The award-winning author of Zero Fade presents a darkly comedic exploration of American identity that follows the misadventures of a mixed-race punk rock musician who, in his attempt to prove his cultural worthiness, becomes implicated in a violent crime.
In this debut collection of enormously perceptive and brutally unsentimental short stories, Kimberley King Parsons illuminates the ache of first love, the banality of self-loathing, the scourge of addiction, the myth of marriage, and the magic and inevitable disillusionment of childhood.
When her neighbor turns up dead, and then other bodies turn up under strange circumstances, Janine, a recluse in a remote Polish village who prefers the company of animals over humans, inserts herself into the investigation, certain she knows whodunit.
An unflinching frontierswoman riding out the Arizona Territory drought of 1893 finds her life intertwined with that of a former outlaw whose ability to see ghosts has inspired a momentous expedition.
On an unnamed island off an unnamed coast, things are disappearing. First, animals and flowers. Then objects—ribbons, bells, photographs. Then, body parts. Most of the island's inhabitants fail to notice these changes, while those few imbued with the power to recall the lost objects live in fear of the mysterious "memory police," who are committed to ensuring that the disappeared remain forgotten.
In 1934, a "sickly pathetic marmoset" named Mitz came into the care of Leonard Woolf. After he nursed her back to health, she became a ubiquitous presence in Bloomsbury society. Using letters, diaries, memoirs, and other archival documents, Nunez reconstructs Mitz's life against the background of Bloomsbury's twilight years.
A new edition of the first novel by the Nobel Prize-winning author relates the story of Pecola Breedlove, an eleven-year-old Black girl growing up in an America that values blue-eyed blondes, and the tragedy that results because of her longing to be accepted. Reprint.
Sethe, an escaped slave living in post-Civil War Ohio with her daughter and mother-in-law, is persistently haunted by the ghost of her dead baby girl.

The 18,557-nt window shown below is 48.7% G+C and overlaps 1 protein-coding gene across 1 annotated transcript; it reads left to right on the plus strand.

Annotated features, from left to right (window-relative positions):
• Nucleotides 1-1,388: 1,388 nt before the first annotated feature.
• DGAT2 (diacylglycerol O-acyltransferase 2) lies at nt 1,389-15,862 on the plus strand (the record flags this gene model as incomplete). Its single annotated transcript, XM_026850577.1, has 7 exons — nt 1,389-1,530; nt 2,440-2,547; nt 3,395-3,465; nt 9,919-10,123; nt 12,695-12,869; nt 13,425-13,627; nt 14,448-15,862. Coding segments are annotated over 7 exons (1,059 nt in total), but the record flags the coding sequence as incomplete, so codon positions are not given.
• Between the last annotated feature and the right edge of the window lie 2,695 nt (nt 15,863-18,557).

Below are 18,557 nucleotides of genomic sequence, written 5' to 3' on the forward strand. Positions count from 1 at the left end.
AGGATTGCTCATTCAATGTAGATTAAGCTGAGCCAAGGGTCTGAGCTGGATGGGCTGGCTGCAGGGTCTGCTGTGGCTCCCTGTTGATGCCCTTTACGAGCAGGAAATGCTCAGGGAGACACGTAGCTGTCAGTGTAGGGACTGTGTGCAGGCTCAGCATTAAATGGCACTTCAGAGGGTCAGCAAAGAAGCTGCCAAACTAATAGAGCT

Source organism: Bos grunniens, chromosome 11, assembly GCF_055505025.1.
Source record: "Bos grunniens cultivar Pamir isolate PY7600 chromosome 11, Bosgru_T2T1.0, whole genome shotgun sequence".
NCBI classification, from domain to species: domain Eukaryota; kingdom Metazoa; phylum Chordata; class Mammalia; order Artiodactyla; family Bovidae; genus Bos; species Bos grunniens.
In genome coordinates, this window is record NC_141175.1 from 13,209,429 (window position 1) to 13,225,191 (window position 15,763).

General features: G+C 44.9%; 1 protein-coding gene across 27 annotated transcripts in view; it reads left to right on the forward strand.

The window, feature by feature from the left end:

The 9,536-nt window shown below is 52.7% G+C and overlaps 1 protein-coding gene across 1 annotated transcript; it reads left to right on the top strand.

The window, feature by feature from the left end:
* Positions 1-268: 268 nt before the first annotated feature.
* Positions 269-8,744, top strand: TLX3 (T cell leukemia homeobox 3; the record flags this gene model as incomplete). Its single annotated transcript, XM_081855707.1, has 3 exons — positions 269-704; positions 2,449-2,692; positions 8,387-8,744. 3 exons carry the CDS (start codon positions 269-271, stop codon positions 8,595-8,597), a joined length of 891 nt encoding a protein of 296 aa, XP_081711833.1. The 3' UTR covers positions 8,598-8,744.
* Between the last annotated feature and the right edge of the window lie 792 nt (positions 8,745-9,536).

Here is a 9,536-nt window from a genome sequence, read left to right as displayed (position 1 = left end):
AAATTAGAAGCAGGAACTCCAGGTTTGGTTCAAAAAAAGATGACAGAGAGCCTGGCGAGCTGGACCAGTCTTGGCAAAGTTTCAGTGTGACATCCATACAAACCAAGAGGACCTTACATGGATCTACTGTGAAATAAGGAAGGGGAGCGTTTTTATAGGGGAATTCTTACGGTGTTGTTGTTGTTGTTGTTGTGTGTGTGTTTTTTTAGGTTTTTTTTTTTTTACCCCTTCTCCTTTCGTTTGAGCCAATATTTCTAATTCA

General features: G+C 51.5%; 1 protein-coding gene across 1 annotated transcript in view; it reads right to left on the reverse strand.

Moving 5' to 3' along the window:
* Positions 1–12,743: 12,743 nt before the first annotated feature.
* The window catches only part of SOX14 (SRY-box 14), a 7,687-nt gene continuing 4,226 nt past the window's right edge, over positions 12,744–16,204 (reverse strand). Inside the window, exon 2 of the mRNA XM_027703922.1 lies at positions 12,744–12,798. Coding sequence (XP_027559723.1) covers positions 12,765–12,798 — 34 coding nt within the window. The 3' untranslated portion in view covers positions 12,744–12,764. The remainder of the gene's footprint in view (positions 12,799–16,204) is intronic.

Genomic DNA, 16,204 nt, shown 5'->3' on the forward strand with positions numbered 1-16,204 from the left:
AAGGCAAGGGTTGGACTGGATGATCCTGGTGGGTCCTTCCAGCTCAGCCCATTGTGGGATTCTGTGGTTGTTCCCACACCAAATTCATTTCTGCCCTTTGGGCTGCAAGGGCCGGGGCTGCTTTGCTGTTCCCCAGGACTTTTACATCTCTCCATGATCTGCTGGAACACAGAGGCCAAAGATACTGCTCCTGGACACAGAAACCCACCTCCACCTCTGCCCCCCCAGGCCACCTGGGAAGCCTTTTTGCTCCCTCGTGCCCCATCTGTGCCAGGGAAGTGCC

Consumed by the longing for a different life, a teenager flees her family and carefully slips into another — replacing a girl whose own sudden disappearance still haunts the town.
A collection of humorous and charming short-stories highlight characters who are outsiders and features tales of a young man who outs himself at his bar mitzvah and a painter who inks tattoos that turn into living flesh.
When a controversial scientist drowns while investigating his theories about evolution moving in reverse, his estranged adult children reunite to settle their late father's affairs while trying to understand the research he abandoned them to pursue.
A follow-up to the Pulitzer Prize- and National Book Award-winning The Underground Railroad, Colson Whitehead's new novel follows the harrowing experiences of two African-American teens at an abusive reform school in Jim Crow-era Florida.
At a chance encounter at a Berlin soiree in 1928, the photographer Alfred Eisenstaedt captures three very different women together in one frame: up-and-coming German actress Marlene Dietrich; Anna May Wong, the world's first Chinese American star; and Leni Riefenstahl, whose work as a director would first make her famous — then, infamous. From this curious point of intersection, Delayed Rays of a Star lets loose the trajectories of these women's lives.